The initial discoverers of the pentagons surely had it easier, as there were an abundance of forms waiting to be found. For instance, if you slice a regular hexagon in half to create two identical convex pentagons, you can use one of the halves to create a pentagonal tiling. Currently McLoud-Mann’s team are modifying the program they initially used to find another type, but when McLoud-Mann was questioned on the prospects of the problem she replied with a distinct pessimism, determining the outlook not to be of closure, but in her words “[to] simply to chip away at the problem” ^{4}.

You may wonder, other than the obvious aesthetic aspect that heightens our understanding of the link between mathematics and art, what the practical applications of this endeavour are. As Mann puts it, “[for] those in the maths world, finding this tile is analogous to finding a new atomic particle” ^{5}. Scientific fields that can benefit from this include biochemistry (viruses), chemistry (crystallography), structural design, and the emerging field of molecular level self-assembly. Many of the basic building blocks of these pillars of science are determined at least partly by geometry ^{6}. A fundamental understanding of how the sum form is produced will advance our knowledge and expertise in these areas.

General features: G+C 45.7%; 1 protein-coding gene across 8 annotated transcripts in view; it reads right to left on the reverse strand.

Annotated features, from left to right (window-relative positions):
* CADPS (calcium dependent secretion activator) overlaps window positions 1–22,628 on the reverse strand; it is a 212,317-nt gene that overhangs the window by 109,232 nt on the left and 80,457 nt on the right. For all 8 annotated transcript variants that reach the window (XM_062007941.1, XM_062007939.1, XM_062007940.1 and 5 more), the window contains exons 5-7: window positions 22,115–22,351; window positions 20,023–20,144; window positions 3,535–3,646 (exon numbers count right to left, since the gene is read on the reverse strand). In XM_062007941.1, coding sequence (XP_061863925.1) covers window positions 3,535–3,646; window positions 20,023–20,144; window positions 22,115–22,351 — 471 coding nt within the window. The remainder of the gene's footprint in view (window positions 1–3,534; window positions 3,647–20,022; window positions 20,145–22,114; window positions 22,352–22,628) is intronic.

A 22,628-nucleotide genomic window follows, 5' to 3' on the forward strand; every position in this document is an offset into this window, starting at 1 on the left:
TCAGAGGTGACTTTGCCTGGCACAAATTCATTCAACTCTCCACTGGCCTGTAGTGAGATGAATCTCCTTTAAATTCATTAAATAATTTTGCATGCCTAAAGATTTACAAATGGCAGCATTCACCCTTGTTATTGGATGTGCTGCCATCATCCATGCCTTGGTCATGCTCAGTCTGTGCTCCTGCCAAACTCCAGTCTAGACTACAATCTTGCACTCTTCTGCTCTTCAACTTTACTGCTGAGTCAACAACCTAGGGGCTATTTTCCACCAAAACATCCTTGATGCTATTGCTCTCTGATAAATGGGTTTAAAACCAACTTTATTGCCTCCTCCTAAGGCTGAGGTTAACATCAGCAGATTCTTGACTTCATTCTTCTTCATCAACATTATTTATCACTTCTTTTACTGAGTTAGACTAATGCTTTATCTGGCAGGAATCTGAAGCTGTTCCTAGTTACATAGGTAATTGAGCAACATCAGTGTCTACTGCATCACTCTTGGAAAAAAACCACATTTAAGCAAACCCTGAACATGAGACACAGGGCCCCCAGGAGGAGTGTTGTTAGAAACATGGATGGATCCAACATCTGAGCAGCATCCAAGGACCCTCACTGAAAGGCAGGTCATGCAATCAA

In essence, this is a discovery of a whole new way nature can assemble itself, and we have no idea if or when the list of tessellating pentagons will come to an end. So here is a word of caution for someone intending to tile their house with all 15 types: make sure you have room for an extension.

*This article was specialist edited by Madeline Pritchard and copy edited by Rasa Manda Tamošauskaitė*

#### References

- More in-depth mathematical explanation https://en.wikipedia.org/wiki/Pentagonal_tiling
- Description of the history https://www.theguardian.com/science/alexs-adventures-in-numberland/2015/aug/10/attack-on-the-pentagon-results-in-discovery-of-new-mathematical-tile
- Majorie Rice information http://britton.disted.camosun.bc.ca/jbperplex.htm
- Quote 1 http://www.npr.org/sections/thetwo-way/2015/08/14/432015615/with-discovery-3-scientists-chip-away-at-an-unsolvable-math-problem
- Quote 2 http://www.uwb.edu/news/press/2015/081415
- Description of some applications http://www.huffingtonpost.com/entry/historic-tile-discovery-gives-math-world-a-big-jolt_us_55d3e39ce4b07addcb4495ba?kv